NEW YORK (AP) _ Vecepia ``Vee'' Towery had to wait five months after coming home to find out, it was well worth the wait: She won the grueling ``Survivor: Marquesas'' contest and the $1 million prize.
Towery, a 36-year-old office manager from Portland, Ore., beat Neleh Dennis, a 21-year-old psychology student from Layton, Utah., after the parchment ballots were tallied live at the conclusion of CBS' ``Survivor 4'' Sunday night.
In an interview after the telecast, Towery said she had arrived in the South Pacific's Marquesas Islands last November ready for an early departure, with a parting speech in hand. ``It's important to be humble. But I had the feeling that God would lead me (to victory), and he did.''
With the money, Towery plans to finish work on the home she and her new husband have been renovating, and to invest the rest _ but all that will come after ``tithes and offerings to my father,'' she said.
In contrast to ``Survivor'' alumni who sought to prolong their celebrity, she said she now expects to resume her former life. But she isn't shutting the door to staying in the public eye: ``I'll be open-minded to whatever might come my way.''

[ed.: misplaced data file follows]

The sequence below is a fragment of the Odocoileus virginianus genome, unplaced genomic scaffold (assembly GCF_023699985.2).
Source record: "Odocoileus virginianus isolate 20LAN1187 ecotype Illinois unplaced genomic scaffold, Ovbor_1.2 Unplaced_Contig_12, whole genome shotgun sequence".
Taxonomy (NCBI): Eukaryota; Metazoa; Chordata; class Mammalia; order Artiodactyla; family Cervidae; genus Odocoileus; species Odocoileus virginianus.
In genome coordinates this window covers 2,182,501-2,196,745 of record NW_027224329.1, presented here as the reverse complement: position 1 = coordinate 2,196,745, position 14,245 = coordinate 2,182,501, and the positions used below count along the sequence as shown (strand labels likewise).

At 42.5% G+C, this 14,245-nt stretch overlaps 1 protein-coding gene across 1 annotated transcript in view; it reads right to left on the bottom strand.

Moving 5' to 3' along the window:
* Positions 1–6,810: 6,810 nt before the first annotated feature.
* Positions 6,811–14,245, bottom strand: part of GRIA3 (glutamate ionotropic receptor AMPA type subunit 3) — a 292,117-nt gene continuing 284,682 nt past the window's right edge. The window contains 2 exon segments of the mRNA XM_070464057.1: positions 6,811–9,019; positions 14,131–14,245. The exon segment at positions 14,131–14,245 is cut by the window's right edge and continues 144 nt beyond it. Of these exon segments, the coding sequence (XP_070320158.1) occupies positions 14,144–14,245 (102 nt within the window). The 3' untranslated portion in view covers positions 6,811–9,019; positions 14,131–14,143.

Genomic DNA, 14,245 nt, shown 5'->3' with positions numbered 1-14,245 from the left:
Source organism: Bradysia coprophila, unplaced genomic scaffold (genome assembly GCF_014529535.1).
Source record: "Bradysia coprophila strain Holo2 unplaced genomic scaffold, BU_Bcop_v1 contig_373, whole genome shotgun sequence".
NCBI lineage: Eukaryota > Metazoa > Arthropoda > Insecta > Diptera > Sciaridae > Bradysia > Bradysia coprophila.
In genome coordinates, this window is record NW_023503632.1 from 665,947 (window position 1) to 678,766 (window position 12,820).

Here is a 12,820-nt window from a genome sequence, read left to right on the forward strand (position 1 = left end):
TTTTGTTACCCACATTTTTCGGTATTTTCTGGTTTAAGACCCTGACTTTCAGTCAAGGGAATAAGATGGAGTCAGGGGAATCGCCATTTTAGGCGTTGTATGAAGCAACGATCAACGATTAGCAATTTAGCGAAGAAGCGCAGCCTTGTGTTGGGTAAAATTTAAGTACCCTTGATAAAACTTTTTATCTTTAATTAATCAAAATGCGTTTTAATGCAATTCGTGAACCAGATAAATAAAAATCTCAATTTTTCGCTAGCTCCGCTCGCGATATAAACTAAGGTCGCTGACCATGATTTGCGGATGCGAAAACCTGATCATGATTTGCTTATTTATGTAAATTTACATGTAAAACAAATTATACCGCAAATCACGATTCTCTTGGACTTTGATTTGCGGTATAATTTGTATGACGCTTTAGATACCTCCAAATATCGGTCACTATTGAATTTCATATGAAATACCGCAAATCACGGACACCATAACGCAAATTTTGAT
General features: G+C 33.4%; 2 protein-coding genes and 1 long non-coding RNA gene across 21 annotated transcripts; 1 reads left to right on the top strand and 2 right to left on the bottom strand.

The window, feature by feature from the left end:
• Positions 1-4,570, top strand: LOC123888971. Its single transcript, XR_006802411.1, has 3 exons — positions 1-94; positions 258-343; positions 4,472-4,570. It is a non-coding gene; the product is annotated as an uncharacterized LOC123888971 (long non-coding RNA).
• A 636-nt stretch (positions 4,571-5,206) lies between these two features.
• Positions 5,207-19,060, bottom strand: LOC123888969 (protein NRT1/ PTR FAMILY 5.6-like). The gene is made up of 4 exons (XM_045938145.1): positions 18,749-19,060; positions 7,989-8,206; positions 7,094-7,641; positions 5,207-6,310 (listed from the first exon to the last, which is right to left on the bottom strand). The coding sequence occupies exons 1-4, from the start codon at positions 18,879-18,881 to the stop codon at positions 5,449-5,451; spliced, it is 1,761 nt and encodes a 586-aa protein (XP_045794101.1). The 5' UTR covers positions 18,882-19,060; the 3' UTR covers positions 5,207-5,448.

What makes her most proud? Being the first black contestant to win.
This is also the first ``Survivor'' where women emerged as the two finalists. Both were outspoken in their Christian faith during the series, and were condemned by some rivals as ``Bible-thumpers.''
The final 4-3 vote was made by a jury of seven former ``Survivor: Marquesas'' castaways, one of whom, Tammy Leitner, was less than complimentary to the finalists.
``You beat me at my own game,'' she said at a tribal council before the votes were cast. ``You lied better than I did, you manipulated better than I did and you deceived everybody better than I did. So congratulations.''
After the winner was announced, all 16 survivors rehashed their adventures during a live ``reunion special'' from New York's Central Park.
``We have traveled from the most remote island in the world to the greatest island in the world,'' said ``Survivor'' host Jeff Probst.
The contestants were left with minimal supplies and a TV production crew on Nuku Hiva, part of Tahiti's Marquesas islands, about halfway between Los Angeles and Sydney, Australia. They began the 39-day adventure as two tribes of eight players each. One player was voted off every three days by the other contestants.
Though hardly the ratings or cultural blockbuster of the original ``Survivor,'' which aired during the summer of 2000, the weekly ``Survivor: Marquesas'' was the eighth-rated series during the 2001-02 season.
A fifth ``Survivor'' series, set in Thailand, is scheduled for this fall.